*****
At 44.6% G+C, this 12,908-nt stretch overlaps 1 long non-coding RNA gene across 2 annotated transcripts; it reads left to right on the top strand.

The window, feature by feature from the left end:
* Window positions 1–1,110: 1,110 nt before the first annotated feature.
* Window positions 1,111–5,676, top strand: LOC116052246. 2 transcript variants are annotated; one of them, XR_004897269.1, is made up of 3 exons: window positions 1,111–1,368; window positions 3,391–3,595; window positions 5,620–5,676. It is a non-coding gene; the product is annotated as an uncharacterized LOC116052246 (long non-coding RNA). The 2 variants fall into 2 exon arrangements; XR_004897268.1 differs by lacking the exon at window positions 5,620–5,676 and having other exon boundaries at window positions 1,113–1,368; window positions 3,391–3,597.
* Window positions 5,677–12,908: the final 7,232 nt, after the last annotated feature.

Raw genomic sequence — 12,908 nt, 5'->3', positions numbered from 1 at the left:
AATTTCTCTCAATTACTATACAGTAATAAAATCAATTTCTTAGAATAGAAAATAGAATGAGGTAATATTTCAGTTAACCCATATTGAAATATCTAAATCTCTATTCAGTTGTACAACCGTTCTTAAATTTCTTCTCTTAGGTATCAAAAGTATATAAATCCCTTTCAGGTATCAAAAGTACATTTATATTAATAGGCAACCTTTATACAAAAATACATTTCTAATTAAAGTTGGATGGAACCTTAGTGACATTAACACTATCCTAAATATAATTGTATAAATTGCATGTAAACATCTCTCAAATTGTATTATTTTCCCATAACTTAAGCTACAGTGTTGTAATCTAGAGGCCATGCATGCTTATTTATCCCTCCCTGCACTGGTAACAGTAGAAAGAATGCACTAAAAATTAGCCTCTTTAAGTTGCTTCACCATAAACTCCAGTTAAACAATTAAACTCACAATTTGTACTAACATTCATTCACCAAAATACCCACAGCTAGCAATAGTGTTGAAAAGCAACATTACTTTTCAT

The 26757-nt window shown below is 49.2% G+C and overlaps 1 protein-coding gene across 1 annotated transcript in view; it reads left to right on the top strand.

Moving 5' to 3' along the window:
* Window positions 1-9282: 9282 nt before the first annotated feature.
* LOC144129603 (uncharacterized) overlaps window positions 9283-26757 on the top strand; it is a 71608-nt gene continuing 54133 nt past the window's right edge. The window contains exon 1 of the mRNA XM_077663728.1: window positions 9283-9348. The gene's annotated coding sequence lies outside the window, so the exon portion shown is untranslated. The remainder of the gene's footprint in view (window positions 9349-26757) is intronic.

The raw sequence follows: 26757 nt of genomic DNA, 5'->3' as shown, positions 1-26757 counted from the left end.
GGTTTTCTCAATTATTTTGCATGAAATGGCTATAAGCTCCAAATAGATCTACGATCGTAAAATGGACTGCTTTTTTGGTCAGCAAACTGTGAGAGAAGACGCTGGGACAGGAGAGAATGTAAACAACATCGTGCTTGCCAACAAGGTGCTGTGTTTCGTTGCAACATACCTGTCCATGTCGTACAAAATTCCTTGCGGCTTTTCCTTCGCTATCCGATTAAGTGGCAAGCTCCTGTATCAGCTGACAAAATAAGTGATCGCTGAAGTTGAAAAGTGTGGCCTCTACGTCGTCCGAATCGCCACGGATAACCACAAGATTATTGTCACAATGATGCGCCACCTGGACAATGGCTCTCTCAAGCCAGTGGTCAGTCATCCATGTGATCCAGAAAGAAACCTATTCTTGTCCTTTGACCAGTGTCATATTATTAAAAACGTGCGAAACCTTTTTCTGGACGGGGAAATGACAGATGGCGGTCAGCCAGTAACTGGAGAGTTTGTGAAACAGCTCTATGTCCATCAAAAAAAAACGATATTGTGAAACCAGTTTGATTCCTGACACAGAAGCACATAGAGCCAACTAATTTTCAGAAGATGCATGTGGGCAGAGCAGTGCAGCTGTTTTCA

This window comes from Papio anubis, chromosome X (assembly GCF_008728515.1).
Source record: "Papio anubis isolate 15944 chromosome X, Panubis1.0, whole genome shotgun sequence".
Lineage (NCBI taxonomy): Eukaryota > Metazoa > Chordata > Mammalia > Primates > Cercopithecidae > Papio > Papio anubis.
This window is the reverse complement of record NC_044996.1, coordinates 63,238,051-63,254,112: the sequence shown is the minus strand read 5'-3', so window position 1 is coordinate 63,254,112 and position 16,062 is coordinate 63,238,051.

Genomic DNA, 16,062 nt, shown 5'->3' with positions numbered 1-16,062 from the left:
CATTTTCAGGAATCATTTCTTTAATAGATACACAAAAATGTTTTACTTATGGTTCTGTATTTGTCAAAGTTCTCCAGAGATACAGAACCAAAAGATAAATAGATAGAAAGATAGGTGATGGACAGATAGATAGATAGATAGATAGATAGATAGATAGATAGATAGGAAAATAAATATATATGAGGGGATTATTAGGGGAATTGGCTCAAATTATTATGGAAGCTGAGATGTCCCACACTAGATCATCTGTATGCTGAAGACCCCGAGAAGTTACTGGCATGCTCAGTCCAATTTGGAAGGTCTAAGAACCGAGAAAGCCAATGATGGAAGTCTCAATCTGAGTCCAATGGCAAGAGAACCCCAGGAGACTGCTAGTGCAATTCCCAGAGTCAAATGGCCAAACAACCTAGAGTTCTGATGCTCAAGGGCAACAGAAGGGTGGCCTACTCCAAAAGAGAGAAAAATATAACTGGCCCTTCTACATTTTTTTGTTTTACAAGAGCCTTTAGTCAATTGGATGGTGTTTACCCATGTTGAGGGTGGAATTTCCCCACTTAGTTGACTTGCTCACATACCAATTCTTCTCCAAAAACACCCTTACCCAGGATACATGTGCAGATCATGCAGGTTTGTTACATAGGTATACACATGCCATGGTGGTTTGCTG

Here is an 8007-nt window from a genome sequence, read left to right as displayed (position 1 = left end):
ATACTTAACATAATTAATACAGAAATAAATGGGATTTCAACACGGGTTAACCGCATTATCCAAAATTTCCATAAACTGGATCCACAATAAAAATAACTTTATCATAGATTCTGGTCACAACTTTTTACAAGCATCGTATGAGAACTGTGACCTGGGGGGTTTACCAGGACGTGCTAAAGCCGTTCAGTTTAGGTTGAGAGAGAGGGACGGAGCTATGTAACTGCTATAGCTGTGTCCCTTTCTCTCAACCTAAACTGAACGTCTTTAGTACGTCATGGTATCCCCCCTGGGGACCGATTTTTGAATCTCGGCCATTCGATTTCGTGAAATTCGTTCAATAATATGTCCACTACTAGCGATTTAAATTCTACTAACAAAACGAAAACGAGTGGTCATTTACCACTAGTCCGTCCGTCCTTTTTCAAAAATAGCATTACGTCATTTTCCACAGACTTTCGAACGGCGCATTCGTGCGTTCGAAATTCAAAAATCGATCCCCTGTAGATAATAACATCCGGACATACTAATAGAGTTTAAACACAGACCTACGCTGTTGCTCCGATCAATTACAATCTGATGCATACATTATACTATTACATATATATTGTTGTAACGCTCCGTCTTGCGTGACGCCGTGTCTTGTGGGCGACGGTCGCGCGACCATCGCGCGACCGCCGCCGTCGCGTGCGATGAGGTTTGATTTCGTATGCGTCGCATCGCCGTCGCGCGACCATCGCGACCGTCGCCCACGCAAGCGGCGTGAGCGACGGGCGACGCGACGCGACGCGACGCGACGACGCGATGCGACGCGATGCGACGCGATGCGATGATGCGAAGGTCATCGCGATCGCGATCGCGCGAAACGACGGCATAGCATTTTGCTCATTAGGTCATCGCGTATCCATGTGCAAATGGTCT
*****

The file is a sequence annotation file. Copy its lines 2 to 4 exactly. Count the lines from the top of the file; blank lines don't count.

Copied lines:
The window, feature by feature from the left end:
* Window positions 1–1,110: 1,110 nt before the first annotated feature.
* Window positions 1,111–5,676, top strand: LOC116052246. 2 transcript variants are annotated; one of them, XR_004897269.1, is made up of 3 exons: window positions 1,111–1,368; window positions 3,391–3,595; window positions 5,620–5,676. It is a non-coding gene; the product is annotated as an uncharacterized LOC116052246 (long non-coding RNA). The 2 variants fall into 2 exon arrangements; XR_004897268.1 differs by lacking the exon at window positions 5,620–5,676 and having other exon boundaries at window positions 1,113–1,368; window positions 3,391–3,597.